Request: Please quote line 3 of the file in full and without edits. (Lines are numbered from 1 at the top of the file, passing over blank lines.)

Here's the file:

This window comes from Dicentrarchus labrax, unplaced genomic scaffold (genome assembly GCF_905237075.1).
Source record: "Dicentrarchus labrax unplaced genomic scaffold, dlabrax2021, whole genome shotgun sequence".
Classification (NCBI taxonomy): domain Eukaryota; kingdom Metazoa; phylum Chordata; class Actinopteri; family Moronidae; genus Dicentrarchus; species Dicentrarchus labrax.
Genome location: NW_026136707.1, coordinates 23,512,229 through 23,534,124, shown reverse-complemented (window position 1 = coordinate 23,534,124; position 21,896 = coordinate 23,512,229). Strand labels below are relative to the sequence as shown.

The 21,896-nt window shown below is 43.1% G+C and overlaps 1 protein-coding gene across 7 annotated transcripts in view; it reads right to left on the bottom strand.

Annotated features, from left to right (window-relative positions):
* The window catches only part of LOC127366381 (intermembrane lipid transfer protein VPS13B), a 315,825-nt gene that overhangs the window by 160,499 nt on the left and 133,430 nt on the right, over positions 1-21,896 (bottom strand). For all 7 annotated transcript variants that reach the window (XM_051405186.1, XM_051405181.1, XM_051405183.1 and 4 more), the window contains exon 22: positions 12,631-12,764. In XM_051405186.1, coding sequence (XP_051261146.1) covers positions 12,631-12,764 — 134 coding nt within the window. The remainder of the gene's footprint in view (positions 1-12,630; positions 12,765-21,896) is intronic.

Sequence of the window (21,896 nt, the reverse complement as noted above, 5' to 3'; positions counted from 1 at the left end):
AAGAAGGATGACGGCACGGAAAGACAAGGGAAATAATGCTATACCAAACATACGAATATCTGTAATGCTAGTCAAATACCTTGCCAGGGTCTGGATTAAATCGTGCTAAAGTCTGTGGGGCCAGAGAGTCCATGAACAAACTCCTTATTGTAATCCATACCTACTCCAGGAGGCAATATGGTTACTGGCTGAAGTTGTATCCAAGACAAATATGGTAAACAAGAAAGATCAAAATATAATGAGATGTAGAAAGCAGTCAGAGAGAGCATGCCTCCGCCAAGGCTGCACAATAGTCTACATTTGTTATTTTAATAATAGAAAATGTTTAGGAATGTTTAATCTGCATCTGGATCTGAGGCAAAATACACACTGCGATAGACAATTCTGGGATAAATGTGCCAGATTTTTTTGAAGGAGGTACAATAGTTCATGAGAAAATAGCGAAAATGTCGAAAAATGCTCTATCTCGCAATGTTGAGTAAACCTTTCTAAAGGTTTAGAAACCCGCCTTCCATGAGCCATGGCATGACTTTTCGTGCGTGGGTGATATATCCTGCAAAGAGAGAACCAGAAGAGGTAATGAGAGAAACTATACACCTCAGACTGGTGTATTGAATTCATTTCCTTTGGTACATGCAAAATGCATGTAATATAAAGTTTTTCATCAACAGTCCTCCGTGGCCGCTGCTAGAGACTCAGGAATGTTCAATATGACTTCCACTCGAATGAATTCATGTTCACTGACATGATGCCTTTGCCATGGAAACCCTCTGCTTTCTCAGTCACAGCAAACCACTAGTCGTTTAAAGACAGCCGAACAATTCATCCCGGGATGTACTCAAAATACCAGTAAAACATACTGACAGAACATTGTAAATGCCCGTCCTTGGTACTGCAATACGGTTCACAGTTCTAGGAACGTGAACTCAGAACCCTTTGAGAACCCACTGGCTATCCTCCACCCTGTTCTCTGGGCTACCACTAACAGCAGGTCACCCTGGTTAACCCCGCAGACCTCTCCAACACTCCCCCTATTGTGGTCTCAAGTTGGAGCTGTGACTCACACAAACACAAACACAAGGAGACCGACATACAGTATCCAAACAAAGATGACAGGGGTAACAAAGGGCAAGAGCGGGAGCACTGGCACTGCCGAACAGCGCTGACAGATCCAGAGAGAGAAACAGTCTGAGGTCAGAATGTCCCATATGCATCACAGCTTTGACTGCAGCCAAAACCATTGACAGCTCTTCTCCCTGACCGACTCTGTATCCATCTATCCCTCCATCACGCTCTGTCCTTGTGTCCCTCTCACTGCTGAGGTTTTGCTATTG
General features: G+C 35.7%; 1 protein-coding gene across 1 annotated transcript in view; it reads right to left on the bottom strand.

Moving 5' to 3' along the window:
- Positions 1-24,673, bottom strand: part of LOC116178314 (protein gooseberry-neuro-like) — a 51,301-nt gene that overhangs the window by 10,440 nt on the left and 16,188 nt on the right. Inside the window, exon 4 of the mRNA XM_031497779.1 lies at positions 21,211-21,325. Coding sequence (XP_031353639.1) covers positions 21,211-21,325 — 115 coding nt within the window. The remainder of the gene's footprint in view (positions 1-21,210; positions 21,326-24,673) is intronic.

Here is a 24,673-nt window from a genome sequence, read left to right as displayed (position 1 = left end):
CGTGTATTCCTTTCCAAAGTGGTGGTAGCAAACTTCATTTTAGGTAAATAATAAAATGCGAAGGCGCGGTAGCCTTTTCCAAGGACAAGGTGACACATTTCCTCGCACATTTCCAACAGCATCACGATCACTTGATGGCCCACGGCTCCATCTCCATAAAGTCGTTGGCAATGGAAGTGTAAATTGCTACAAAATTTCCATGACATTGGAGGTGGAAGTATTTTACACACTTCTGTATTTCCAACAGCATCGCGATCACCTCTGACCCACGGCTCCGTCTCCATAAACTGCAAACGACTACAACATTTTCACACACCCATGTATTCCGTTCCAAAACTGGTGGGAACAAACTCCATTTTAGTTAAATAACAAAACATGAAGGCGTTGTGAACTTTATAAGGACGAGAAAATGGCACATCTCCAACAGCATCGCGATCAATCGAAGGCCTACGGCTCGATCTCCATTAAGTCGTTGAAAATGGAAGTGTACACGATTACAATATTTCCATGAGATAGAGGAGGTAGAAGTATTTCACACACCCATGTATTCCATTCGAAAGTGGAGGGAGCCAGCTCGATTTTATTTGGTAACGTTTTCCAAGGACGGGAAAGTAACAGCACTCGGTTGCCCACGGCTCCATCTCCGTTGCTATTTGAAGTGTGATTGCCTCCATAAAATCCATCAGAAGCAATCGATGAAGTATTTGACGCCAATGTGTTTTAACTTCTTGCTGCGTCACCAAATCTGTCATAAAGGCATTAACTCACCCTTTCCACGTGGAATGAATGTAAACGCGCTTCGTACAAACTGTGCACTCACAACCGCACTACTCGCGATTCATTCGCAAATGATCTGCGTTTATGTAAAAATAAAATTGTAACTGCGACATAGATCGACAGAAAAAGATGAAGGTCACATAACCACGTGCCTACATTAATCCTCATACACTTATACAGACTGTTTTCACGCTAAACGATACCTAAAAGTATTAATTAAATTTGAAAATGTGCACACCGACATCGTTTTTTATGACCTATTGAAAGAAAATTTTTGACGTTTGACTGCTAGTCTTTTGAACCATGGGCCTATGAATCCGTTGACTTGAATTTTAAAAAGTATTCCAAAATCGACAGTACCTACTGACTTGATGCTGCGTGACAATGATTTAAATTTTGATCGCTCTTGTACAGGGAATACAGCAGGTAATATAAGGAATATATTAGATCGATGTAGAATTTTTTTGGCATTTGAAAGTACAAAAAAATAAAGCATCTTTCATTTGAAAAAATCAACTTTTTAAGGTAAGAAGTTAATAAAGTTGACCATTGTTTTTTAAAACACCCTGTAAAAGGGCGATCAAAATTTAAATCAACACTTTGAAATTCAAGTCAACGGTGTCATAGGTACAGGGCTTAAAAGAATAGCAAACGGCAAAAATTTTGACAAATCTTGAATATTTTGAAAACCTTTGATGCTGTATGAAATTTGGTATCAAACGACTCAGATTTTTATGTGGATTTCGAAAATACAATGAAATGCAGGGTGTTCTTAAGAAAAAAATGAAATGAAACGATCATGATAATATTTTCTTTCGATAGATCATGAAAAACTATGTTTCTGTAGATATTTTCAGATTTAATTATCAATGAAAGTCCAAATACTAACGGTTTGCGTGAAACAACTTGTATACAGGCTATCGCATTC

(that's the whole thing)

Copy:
Classification (NCBI taxonomy): domain Eukaryota; kingdom Metazoa; phylum Chordata; class Actinopteri; family Moronidae; genus Dicentrarchus; species Dicentrarchus labrax.